The eight patients who did not receive an IDUC during the operation felt pressured by nurses to urinate promptly after their return to the ward, which generated stress and anxiety: ‘I just woke up after the surgery and then they (nurses) checked how much fluid there was in my bladder and they said that it was too much. I had 1.2 liters of urine in my bladder and then I had 5 min to urinate, but I was still groggy from the surgery. After time was up they inserted an IDUC. It all went so fast. I just wished they had inserted the IDUC during the surgery’ and ‘I didn’t really have an idea of what it would be like to have an IDUC. I never had one before and then all of a sudden they inserted one but they (nurses) didn’t explain how they were going to do that, so that was very shocking to me. When I asked what was going to happen they explained a little bit but only after I asked for it. I just wish they told me earlier’. These eight patients wished they were involved more in the shared decision-making process.

Theme 4: physical and emotional limitations

The majority of the participants felt that an IDUC hinders mobilisation and reduces the need to be active since it makes mobilisation, especially to the bathroom, mostly redundant. One patient explained: ‘All the hassle walking with the IDUC bag, I mean where do you put that thing. It limits my mobility so much. It really bothers me’. The increased strain on the tube when walking or turning over in bed led to discomfort and caused two patients to be scared that the IDUC might be disconnected and leak urine. Being dependent on nurses was also mentioned as a barrier to mobilise: ‘I barely left my bed because then the nurse needed to help me and attach the IDUC to something. I didn’t want to bother them (nurses) too much because they were so busy all the time’.

Reduced mobility was not experienced as bothersome by all participants: ‘You feel it (the IDUC) pull and then you are afraid that it breaks so you have to be a bit careful, you cannot toss and turn in the bed. But lying still was no problem for me, I liked it’. A few participants felt uninformed by nurses and were left with questions about the postoperative mobilisation policy. One participant illustrated: ‘I was happy lying in the bed but if no one says that you can walk you will stay in bed just because you don’t know if you are even allowed to walk with an IDUC’.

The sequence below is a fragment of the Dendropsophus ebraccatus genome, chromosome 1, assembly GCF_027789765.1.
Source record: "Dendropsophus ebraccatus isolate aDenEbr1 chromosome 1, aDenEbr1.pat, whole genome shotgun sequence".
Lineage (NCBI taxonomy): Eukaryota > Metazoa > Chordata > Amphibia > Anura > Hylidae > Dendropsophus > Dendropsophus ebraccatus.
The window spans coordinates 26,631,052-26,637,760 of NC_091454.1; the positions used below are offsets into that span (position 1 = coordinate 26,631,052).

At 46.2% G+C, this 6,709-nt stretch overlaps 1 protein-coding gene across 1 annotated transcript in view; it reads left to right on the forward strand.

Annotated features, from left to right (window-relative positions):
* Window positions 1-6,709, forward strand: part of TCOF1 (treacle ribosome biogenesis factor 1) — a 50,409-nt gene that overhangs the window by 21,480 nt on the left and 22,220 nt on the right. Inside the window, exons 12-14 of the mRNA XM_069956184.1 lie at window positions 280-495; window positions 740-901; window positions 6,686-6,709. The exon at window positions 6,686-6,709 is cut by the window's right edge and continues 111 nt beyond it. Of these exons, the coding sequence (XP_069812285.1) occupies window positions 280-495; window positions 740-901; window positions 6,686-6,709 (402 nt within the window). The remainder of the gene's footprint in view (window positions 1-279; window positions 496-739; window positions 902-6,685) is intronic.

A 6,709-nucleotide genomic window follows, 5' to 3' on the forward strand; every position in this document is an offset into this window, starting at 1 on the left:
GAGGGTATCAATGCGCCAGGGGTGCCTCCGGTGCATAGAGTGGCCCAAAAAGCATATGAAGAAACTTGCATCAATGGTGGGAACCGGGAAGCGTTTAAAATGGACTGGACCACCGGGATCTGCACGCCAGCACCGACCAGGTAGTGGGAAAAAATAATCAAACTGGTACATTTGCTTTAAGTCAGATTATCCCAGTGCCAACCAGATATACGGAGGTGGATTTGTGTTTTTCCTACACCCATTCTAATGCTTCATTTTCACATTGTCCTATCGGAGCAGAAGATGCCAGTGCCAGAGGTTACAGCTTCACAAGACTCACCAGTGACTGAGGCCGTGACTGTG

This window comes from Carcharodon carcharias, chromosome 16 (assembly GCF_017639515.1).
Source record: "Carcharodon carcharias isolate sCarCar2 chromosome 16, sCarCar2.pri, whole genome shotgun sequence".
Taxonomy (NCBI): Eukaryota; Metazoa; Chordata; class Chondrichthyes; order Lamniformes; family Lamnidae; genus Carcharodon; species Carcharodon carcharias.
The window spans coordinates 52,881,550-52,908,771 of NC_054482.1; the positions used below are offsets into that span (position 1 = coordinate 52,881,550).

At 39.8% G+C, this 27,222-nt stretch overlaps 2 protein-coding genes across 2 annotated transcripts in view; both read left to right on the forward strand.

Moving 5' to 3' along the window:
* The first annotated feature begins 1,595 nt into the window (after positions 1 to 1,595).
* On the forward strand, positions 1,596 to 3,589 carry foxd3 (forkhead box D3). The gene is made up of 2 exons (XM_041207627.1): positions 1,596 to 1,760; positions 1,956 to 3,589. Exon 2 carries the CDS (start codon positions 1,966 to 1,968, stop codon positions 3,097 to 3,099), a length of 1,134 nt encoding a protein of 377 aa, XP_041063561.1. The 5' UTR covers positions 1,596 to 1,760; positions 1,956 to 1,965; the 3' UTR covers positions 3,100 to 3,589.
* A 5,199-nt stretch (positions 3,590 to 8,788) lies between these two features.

Shame and fear of being judged for having an IDUC by nurses, other patients and visitors resulted in six participants to refrain from mobilising to areas outside their room and by trying to cover the IDUC: ‘I think it is embarrassing to walk around with an IDUC. That’s why I tried to cover up the bag with a cardigan or large trousers. I know I should not worry about that but I found the IDUC so distasteful to see’.

Since an IDUC is a foreign material, six patients who received an IDUC postoperatively experienced pain and discomfort when the IDUC was inserted. Patients complained of having bladder spasms, urine leaking next to the tube and feeling the need to urinate after the IDUC was inserted: ‘I woke up during the night and I had a feeling of urinating but that was impossible because I had an IDUC. I found that very annoying’. After IDUC removal, three patients experienced a burning sensation when urinating which sometimes lasted for a couple of days.